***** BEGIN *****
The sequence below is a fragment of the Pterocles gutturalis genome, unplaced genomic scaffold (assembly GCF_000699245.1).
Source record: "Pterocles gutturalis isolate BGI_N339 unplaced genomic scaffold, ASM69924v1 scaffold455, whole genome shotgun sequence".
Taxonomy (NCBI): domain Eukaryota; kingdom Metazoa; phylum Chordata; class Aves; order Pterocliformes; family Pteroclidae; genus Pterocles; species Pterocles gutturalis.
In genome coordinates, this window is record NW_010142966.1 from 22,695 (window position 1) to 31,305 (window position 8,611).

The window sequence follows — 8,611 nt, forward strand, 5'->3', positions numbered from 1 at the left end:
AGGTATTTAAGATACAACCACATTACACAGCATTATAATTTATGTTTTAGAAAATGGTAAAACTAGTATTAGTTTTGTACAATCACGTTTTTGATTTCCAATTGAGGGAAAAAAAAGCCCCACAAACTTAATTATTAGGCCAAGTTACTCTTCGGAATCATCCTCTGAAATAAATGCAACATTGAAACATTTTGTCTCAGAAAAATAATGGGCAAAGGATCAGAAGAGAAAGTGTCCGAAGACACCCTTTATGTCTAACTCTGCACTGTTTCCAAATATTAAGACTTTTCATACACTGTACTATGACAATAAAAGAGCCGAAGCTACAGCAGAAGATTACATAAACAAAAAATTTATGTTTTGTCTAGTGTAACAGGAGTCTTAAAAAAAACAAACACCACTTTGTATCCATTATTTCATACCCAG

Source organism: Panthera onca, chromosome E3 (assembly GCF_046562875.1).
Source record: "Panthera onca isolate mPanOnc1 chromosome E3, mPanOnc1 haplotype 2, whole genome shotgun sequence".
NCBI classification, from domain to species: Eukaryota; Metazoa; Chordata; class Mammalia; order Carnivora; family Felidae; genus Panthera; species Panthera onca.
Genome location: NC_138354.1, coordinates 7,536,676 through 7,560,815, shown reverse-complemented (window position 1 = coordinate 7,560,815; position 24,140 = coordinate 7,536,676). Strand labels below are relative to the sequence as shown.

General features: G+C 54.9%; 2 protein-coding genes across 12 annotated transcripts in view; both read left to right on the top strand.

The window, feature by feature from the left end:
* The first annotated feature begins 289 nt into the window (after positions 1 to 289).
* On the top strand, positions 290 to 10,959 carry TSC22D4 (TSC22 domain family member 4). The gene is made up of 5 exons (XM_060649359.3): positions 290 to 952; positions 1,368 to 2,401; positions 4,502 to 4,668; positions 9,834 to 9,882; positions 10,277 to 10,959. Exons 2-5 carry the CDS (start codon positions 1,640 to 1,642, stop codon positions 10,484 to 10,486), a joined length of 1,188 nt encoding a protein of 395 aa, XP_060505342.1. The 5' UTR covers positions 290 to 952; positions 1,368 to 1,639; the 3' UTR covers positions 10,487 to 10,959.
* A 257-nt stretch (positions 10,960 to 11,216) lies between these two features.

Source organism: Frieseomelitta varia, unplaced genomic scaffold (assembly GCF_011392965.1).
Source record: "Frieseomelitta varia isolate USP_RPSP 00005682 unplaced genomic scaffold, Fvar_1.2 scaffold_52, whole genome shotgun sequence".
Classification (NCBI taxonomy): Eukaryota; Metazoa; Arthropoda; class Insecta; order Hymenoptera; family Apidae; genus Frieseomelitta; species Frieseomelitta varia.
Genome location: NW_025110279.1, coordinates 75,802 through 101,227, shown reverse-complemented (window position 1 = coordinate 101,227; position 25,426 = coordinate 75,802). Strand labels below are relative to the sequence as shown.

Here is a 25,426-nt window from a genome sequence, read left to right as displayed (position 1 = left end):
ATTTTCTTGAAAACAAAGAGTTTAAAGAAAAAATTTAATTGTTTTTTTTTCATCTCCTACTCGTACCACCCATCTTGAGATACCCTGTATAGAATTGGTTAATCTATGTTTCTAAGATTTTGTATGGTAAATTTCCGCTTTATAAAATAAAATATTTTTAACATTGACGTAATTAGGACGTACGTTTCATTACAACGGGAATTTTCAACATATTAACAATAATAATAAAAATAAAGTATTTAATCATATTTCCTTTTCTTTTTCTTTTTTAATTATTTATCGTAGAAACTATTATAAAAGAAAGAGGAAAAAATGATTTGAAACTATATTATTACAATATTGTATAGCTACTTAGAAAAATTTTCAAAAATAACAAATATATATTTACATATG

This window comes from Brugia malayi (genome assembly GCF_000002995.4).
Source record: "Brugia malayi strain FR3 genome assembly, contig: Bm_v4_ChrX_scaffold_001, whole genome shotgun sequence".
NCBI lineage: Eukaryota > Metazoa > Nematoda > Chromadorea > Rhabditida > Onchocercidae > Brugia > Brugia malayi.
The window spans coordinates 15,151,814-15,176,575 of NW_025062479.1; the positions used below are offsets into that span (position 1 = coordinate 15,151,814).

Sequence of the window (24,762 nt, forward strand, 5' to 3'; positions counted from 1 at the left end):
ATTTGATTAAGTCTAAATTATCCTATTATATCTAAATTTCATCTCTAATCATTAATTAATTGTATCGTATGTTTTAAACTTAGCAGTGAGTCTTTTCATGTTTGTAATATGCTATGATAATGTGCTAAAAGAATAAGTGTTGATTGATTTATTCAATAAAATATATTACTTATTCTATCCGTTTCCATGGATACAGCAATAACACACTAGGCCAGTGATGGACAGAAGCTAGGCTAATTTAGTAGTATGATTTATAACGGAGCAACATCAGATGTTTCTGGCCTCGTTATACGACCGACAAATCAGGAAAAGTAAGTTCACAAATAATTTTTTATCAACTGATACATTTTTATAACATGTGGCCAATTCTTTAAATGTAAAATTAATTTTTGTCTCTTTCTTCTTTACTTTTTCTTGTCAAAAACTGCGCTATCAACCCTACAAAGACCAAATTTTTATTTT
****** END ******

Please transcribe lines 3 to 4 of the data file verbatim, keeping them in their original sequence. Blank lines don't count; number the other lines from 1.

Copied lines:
Taxonomy (NCBI): domain Eukaryota; kingdom Metazoa; phylum Chordata; class Aves; order Pterocliformes; family Pteroclidae; genus Pterocles; species Pterocles gutturalis.
In genome coordinates, this window is record NW_010142966.1 from 22,695 (window position 1) to 31,305 (window position 8,611).